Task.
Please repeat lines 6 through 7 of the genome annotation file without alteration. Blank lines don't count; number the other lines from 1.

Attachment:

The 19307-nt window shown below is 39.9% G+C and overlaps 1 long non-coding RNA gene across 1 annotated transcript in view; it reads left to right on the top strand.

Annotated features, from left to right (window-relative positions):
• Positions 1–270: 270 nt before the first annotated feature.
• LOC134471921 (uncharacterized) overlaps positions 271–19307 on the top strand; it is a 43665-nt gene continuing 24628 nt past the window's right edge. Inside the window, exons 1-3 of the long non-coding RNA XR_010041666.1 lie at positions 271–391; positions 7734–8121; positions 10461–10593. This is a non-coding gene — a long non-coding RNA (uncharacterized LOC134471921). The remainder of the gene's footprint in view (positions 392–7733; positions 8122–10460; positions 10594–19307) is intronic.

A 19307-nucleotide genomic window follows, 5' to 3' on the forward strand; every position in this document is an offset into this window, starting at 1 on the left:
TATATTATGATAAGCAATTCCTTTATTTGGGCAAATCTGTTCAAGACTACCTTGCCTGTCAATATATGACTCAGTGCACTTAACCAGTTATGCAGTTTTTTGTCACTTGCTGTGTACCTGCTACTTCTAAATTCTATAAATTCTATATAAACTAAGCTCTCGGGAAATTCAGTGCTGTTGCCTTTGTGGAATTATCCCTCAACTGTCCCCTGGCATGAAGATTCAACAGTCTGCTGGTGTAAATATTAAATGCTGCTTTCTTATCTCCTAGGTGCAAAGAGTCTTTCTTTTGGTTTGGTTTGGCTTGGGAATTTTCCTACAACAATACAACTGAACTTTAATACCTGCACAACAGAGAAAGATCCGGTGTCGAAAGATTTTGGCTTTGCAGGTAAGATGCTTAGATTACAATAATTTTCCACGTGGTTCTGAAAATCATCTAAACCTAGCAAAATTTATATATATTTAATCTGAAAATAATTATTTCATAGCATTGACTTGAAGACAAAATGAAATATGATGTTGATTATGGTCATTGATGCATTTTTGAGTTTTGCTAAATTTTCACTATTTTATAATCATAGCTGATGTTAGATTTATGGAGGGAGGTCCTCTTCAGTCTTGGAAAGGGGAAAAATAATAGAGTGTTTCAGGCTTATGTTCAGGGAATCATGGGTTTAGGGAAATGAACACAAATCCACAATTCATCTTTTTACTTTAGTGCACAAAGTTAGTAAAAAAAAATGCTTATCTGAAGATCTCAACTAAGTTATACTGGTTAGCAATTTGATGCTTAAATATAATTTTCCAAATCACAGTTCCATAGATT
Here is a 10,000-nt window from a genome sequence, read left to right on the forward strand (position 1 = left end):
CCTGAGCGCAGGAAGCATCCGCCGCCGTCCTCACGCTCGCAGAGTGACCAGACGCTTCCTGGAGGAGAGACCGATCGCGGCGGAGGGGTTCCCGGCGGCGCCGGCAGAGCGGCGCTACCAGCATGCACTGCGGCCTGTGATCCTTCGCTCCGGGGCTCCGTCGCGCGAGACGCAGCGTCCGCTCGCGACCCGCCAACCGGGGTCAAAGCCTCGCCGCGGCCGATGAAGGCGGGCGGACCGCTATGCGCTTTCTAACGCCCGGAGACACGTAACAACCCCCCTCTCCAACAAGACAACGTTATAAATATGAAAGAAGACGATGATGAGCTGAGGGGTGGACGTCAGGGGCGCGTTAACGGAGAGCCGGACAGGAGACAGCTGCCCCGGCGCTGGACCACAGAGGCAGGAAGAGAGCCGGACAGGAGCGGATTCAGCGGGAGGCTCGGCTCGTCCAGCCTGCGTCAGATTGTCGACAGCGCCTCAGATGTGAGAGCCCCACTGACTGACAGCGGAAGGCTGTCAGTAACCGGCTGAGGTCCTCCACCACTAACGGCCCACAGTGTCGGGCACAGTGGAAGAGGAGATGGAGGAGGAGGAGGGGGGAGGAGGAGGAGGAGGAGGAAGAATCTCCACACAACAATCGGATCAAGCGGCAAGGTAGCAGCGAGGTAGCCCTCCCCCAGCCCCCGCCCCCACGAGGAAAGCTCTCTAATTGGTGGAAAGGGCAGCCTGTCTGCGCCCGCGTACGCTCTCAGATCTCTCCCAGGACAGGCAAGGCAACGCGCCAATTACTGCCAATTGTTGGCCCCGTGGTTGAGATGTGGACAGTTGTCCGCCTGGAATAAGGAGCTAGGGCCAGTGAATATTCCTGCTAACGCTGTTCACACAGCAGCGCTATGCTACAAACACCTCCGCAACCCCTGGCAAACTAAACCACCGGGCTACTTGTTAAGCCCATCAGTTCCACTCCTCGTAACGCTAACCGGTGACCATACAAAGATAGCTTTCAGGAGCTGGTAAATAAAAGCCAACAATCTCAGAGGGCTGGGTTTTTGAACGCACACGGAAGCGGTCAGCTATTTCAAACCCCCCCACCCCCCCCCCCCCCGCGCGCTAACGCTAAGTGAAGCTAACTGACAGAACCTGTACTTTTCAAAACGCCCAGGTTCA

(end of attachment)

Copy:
TATATTATGATAAGCAATTCCTTTATTTGGGCAAATCTGTTCAAGACTACCTTGCCTGTCAATATATGACTCAGTGCACTTAACCAGTTATGCAGTTTTTTGTCACTTGCTGTGTACCTGCTACTTCTAAATTCTATAAATTCTATATAAACTAAGCTCTCGGGAAATTCAGTGCTGTTGCCTTTGTGGAATTATCCCTCAACTGTCCCCTGGCATGAAGATTCAACAGTCTGCTGGTGTAAATATTAAATGCTGCTTTCTTATCTCCTAGGTGCAAAGAGTCTTTCTTTTGGTTTGGTTTGGCTTGGGAATTTTCCTACAACAATACAACTGAACTTTAATACCTGCACAACAGAGAAAGATCCGGTGTCGAAAGATTTTGGCTTTGCAGGTAAGATGCTTAGATTACAATAATTTTCCACGTGGTTCTGAAAATCATCTAAACCTAGCAAAATTTATATATATTTAATCTGAAAATAATTATTTCATAGCATTGACTTGAAGACAAAATGAAATATGATGTTGATTATGGTCATTGATGCATTTTTGAGTTTTGCTAAATTTTCACTATTTTATAATCATAGCTGATGTTAGATTTATGGAGGGAGGTCCTCTTCAGTCTTGGAAAGGGGAAAAATAATAGAGTGTTTCAGGCTTATGTTCAGGGAATCATGGGTTTAGGGAAATGAACACAAATCCACAATTCATCTTTTTACTTTAGTGCACAAAGTTAGTAAAAAAAAATGCTTATCTGAAGATCTCAACTAAGTTATACTGGTTAGCAATTTGATGCTTAAATATAATTTTCCAAATCACAGTTCCATAGATT
Here is a 10,000-nt window from a genome sequence, read left to right on the forward strand (position 1 = left end):